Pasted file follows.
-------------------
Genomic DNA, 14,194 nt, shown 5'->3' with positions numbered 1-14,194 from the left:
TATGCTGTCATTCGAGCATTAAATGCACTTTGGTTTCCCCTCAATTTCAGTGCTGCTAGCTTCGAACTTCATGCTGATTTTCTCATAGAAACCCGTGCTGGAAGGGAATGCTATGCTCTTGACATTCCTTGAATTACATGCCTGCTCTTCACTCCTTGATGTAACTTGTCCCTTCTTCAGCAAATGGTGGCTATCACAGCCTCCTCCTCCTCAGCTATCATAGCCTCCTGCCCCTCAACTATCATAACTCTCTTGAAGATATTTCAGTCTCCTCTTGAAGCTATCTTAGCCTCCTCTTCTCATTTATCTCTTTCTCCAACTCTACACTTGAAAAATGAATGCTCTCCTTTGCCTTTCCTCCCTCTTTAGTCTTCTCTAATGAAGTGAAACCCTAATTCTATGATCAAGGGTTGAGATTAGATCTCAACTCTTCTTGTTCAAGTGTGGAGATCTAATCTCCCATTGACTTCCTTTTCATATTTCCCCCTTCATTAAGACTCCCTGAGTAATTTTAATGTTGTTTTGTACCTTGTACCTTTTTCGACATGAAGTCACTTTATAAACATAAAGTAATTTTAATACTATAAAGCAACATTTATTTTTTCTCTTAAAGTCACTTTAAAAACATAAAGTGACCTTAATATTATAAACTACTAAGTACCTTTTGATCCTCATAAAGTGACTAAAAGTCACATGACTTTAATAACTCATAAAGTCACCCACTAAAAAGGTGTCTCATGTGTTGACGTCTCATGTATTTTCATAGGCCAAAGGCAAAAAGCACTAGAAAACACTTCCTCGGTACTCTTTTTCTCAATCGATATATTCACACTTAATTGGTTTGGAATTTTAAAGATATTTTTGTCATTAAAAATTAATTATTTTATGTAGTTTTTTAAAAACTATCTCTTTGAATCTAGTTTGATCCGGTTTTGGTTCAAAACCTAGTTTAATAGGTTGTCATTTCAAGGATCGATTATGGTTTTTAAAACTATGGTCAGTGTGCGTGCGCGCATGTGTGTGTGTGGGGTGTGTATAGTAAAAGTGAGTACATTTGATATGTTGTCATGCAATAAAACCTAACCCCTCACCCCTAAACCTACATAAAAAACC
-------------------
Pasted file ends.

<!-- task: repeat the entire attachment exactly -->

Genomic DNA, 14,194 nt, shown 5'->3' with positions numbered 1-14,194 from the left:
TATGCTGTCATTCGAGCATTAAATGCACTTTGGTTTCCCCTCAATTTCAGTGCTGCTAGCTTCGAACTTCATGCTGATTTTCTCATAGAAACCCGTGCTGGAAGGGAATGCTATGCTCTTGACATTCCTTGAATTACATGCCTGCTCTTCACTCCTTGATGTAACTTGTCCCTTCTTCAGCAAATGGTGGCTATCACAGCCTCCTCCTCCTCAGCTATCATAGCCTCCTGCCCCTCAACTATCATAACTCTCTTGAAGATATTTCAGTCTCCTCTTGAAGCTATCTTAGCCTCCTCTTCTCATTTATCTCTTTCTCCAACTCTACACTTGAAAAATGAATGCTCTCCTTTGCCTTTCCTCCCTCTTTAGTCTTCTCTAATGAAGTGAAACCCTAATTCTATGATCAAGGGTTGAGATTAGATCTCAACTCTTCTTGTTCAAGTGTGGAGATCTAATCTCCCATTGACTTCCTTTTCATATTTCCCCCTTCATTAAGACTCCCTGAGTAATTTTAATGTTGTTTTGTACCTTGTACCTTTTTCGACATGAAGTCACTTTATAAACATAAAGTAATTTTAATACTATAAAGCAACATTTATTTTTTCTCTTAAAGTCACTTTAAAAACATAAAGTGACCTTAATATTATAAACTACTAAGTACCTTTTGATCCTCATAAAGTGACTAAAAGTCACATGACTTTAATAACTCATAAAGTCACCCACTAAAAAGGTGTCTCATGTGTTGACGTCTCATGTATTTTCATAGGCCAAAGGCAAAAAGCACTAGAAAACACTTCCTCGGTACTCTTTTTCTCAATCGATATATTCACACTTAATTGGTTTGGAATTTTAAAGATATTTTTGTCATTAAAAATTAATTATTTTATGTAGTTTTTTAAAAACTATCTCTTTGAATCTAGTTTGATCCGGTTTTGGTTCAAAACCTAGTTTAATAGGTTGTCATTTCAAGGATCGATTATGGTTTTTAAAACTATGGTCAGTGTGCGTGCGCGCATGTGTGTGTGTGGGGTGTGTATAGTAAAAGTGAGTACATTTGATATGTTGTCATGCAATAAAACCTAACCCCTCACCCCTAAACCTACATAAAAAACC